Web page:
Strengthening the Spleen Qi

Purple Carrots

Purple Carrots

Greetings Dear Readers,

Now that we are entering Earth season, also called “late summer” in TCM, here are some seasonal tips to support your Earth energy and Spleen.

Lifestyle:The Spleen is about nourishment, mothering energy and feeling grounded and connected. It’s about the way food is eaten, ideally sitting down, chewing thoroughly, enjoying regular meals eaten mindfully in a peaceful setting.  The mental side of the Spleen is the Yi (say “yee”) which means intellect.  Students, people who study a lot, or anyone doing a lot of concentration and difficult mental tasks are using Spleen energy which can be supported by these tips here.

Exercise: The Spleen governs the muscle tissue of the body.  Massage is excellent for the Spleen system.  A balanced amount of exercise, neither too much nor too little is ideal.  Listening to your body is important.  Regularity is best, a little each day, even 10 or 20 minutes of walking, dancing, stretching, or weights is great. A stretch for the Spleen channel is a yoga pose called “Reclining Hero Pose”. A Qi Gong exercise for the Spleen can be found at: https://cynthiamcgilvray.com/2013/02/07/5-yin-organ-exercises/

Diet: The Spleen belongs to the Earth element in TCM.  Earthy things are round and have earthy colours such as brown, orange and yellow and as such Spleen foods include grains, squash, carrots, potatoes, and beets (esp. good for women).  The Spleen is associated with naturally sweet foods such as dates, grapes, maple syrup and molasses.  The Spleen needs Yang (warm, dry) energy to function at best so adding some warming foods such as ginger, cinnamon, cardamom, pepper and clove to foods will help with digestion and strengthen Spleen Qi.

Happy Earthiness!

Yours in health,

Cynthia

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5 thoughts on “Strengthening the Spleen Qi

  1. Pingback: Easy Qi Gong Exercise to Strengthen Immunity | The Raw Vegan Acupuncturist

    • Hi Kelly,

      Thank you for your comment.
      Yes, while it is true that too much cold food is contra-indicated for a Spleen Qi deficiency because the
      Spleen requires Yang energy, it is important to know the difference between thermally cold food and raw. Many TCM books talk about avoiding cold/raw food when there is a Spleen Qi/Spleen Yang deficiency however it’s important to examine the facts in more detail because not all raw food is thermally cold in TCM, for example, walnuts are warming and good for Kidney Yang, dates and ginger are warming and good for Spleen Yang. Also, many fruit drinks, ice cream. dairy are cooling even though they are cooked (i.e. pasteurized) so it’s important to make a clear distinction between cold foods and raw foods. Please see my post TCM Does Support a Raw Food Lifestyle https://cynthiamcgilvray.com/2013/04/02/tcm-does-support-a-raw-food-lifestyle-2/ for a deeper investigation of this topic. The main thing is observe the body on these foods and notice, are the stools loose and/or undigested (Spleen Qi/Yang deficiency) or is it digested, formed and evacuated completely (healthy Spleen) as the true test of how the body is reacting to any particular diet, while keeping in mind that there are multiple causes of Spleen Qi deficiency such as over-work, excessive worry or studying (overuse of intellect), chronic illness, Liver Qi stagnation/Liver Fire (which improves with a raw diet) and excessive physical activity.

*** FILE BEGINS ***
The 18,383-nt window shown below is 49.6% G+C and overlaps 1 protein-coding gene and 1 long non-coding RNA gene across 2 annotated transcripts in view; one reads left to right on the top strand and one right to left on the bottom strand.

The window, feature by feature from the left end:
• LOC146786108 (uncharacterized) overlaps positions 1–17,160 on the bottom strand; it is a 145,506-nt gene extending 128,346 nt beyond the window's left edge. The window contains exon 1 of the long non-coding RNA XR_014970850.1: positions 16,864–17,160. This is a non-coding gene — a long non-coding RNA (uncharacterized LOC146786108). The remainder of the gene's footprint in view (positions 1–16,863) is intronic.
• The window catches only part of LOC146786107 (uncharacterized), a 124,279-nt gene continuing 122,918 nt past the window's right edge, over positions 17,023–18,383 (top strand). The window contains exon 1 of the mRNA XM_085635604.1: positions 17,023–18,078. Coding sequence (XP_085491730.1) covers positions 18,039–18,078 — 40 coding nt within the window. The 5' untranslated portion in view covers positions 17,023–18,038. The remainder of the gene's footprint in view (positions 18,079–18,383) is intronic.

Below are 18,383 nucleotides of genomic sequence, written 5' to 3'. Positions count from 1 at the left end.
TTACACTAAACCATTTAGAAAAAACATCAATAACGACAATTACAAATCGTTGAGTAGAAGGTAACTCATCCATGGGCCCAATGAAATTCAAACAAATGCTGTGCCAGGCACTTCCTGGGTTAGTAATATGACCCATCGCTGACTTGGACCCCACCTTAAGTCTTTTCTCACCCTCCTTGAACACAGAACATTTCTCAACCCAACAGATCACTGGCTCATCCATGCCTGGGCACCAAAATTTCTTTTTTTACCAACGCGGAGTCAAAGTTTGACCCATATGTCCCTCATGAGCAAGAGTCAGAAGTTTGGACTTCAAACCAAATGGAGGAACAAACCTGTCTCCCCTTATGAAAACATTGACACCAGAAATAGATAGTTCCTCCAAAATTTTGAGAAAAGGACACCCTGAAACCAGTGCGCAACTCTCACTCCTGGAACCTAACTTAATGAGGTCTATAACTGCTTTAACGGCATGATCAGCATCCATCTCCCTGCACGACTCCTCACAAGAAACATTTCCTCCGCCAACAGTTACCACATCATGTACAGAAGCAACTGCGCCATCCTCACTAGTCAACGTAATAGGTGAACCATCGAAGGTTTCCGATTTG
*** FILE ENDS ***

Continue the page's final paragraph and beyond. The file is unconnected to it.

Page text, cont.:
There have been many changes in the way the raw vegan lifestyle is done in modern times that makes it a lot more Spleen friendly.
      One main thing is the use if dehydrators which warm the food up to 118 degrees making the food more warming while preserving the life-giving enzymes which are destroyed by more conventional cooking methods such as boiling. The use of blenders, juicers and cultured foods are techniques used by raw vegans to pre-digest foods making them easier on the digestive system.

      It’s also true that many vegans and raw vegans who have not been educated on how to do the diet properly have run into problems such as Spleen Qi deficiency or Blood deficiency. However, this can be avoided by eating the right foods (warmer foods) at the right time (colder months, or colder climates) and this is what I’m offering here in this blog, how do do the raw vegan diet in a healthier way using the principles of Eastern nutrition. I don’t say that raw veganism is for everyone but for those who want to try raw vegan all the while listening to the body, or those who have been doing this diet for a while and have run into problems and could use some help from Eastern nutrition, I’m here to support people.

      My approach to health is always to notice the signs that the body is giving and eat the foods that balance those patterns rather than using a one-size-fits-all style of nutrition.

      Have you tried raw veganism? What is your approach to diet?

      Take care,
      Cynthia

  2. Pingback: Pre-birth Acupuncture | Gentle Zen

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